Figure 4. Representation of transects II (top), III (middle), and IV (bottom).

The habitats and thermal responses for representative species are illustrated. Thermal responses are adapted to specific habitats and microhabitats. There is no vertical stratification of thermal responses within a given habitat as seen in the tropical forest ecosystems.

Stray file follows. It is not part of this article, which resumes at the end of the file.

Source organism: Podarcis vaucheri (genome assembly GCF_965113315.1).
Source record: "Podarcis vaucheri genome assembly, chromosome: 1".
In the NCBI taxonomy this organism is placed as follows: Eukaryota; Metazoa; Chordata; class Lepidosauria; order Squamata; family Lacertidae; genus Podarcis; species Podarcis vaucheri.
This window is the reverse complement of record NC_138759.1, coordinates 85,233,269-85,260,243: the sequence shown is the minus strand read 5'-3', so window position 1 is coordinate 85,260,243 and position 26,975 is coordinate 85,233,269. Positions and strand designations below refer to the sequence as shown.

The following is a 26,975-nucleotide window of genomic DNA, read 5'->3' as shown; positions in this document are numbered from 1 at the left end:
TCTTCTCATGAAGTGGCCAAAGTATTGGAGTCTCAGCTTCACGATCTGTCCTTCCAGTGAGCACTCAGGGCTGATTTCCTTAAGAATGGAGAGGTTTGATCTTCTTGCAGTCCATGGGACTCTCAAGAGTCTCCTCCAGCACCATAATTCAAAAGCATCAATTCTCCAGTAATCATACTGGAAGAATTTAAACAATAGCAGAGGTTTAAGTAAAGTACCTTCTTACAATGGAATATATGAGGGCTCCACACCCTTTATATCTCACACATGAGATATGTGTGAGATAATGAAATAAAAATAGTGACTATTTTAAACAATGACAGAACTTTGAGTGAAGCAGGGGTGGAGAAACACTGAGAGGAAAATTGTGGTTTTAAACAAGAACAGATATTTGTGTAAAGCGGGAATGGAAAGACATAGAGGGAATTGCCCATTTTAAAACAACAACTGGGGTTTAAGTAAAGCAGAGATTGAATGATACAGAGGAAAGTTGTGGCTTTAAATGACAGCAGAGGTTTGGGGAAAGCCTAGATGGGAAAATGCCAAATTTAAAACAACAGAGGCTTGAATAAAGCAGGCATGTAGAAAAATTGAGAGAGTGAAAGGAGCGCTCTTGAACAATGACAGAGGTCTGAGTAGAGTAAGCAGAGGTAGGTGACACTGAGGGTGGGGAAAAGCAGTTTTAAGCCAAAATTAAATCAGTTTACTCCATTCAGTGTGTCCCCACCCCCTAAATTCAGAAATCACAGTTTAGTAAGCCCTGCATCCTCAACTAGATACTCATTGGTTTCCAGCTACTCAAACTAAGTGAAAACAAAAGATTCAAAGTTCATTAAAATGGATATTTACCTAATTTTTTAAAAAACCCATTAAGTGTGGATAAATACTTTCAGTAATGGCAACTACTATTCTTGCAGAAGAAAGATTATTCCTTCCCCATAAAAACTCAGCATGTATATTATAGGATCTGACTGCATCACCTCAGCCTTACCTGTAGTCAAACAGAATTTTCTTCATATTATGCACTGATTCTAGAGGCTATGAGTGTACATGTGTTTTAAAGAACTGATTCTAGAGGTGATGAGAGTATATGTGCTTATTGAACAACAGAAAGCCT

Comparative analyses of the thermal responses of species from the remaining transects show adaptation to particular environments but the vertical stratification seen in the tropical forests is missing. For example, in the Chaco the maximum voluntary tolerance temperature of Ariasa nigrovittata does not differ significantly from A. alboapicata (t = 1.461, d.f. = 72, P = 0.1485) or A. columbiae (t = 0.3659, d.f. = 36, P = 0.7166), A. alboapicata from Proarna dactyliophora (t = 1.425, d.f. = 60, P = 0.1593), Prasinosoma heidemanni (t = 0.2671, d.f. = 63, P = 0.7903), or Mendozana antennaria (t = 0.009448, d.f. = 59, P = 0.9925). The same is true in the Monte with Tympanoterpes cordubensis and Proarna bergi (t = 0.6065, d.f. = 69, P = 0.5462), Fidicinoides ferruginosa and Guyalna bonaerensis (t = 0.2704, d.f. = 35, P = 0.7884) and Q. gigas (t = 0.9492, d.f. = 24, P = 0.3520), Tettigatoma maculata and Tettigades major (t = 0.2302, d.f. = 29, P = 0.8196), Alarcta micromaculata (t = 0.3171, d.f. = 31, P = 0.7533), Alarcta micromacula (t = 1.748, d.f. = 28, P = 0.0914), in the Espinal with Tympanoterpes elegans and Ariasa alboapicata (t = 0.4409, d.f. = 69, P = 0.6607) and G. bonaerensis and Q. gigas (t = 0.8848, d.f. = 41, P = 0.3814), and in the Patagonian floristic province with Tettigades major and Tettigades lebruni (t = 0.7772, d.f. = 43, P = 0.4413) and Alarcta blanchardi (t = 1.771, d.f. = 19, P = 0.4413). The similarities continue as the heat torpor temperatures do not differ in the Chaco Ariasa nigrovittata and A. alboapicata (t = 0.5453, d.f. = 70, P = 0.5873) or A. columbiae (t = 0.6534, d.f. = 36, P = 0.5176), A. alboapicata from Proarna dactyliophora (t = 1.5264, d.f. = 58, P = 0.1325), in the Monte with Tympanoterpes cordubensis and Proarna bergi (t = 1.949, d.f. = 69, P = 0.0554), Fidicinoides ferruginosa and Guyalna bonaerensis (t = 0.3297, d.f. = 32, P = 0.7438) and Q. gigas (t = 0.3458, d.f. = 23, P = 0.7326), Tettigatoma maculata and Tettigades major (t = 0.6551, d.f. = 29, P = 0.5176), in the Espinal with Tympanoterpes elegans and Ariasa alboapicata (t = 0.3474, d.f. = 76, P = 0.7293) and G. bonaerensis and Q. gigas (t = 0.02882, d.f. = 41, P = 0.9772), and in the Patagonian floristic province with Tettigades major and Tettigades lebruni (t = 1.394, d.f. = 44, P = 0.1704).